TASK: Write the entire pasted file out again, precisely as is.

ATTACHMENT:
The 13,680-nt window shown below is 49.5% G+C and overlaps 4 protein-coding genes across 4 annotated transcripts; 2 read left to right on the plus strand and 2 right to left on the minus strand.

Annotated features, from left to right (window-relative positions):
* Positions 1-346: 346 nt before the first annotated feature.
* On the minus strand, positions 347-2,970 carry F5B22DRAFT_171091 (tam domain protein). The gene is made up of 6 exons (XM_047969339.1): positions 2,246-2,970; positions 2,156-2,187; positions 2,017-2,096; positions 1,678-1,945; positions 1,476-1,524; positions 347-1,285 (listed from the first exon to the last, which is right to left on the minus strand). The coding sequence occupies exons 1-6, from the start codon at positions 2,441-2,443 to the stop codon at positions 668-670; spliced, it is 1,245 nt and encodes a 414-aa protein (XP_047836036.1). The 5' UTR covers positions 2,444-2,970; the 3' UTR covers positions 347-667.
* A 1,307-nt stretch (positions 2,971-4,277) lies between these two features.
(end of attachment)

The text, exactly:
The 13,680-nt window shown below is 49.5% G+C and overlaps 4 protein-coding genes across 4 annotated transcripts; 2 read left to right on the plus strand and 2 right to left on the minus strand.

Annotated features, from left to right (window-relative positions):
* Positions 1-346: 346 nt before the first annotated feature.
* On the minus strand, positions 347-2,970 carry F5B22DRAFT_171091 (tam domain protein). The gene is made up of 6 exons (XM_047969339.1): positions 2,246-2,970; positions 2,156-2,187; positions 2,017-2,096; positions 1,678-1,945; positions 1,476-1,524; positions 347-1,285 (listed from the first exon to the last, which is right to left on the minus strand). The coding sequence occupies exons 1-6, from the start codon at positions 2,441-2,443 to the stop codon at positions 668-670; spliced, it is 1,245 nt and encodes a 414-aa protein (XP_047836036.1). The 5' UTR covers positions 2,444-2,970; the 3' UTR covers positions 347-667.
* A 1,307-nt stretch (positions 2,971-4,277) lies between these two features.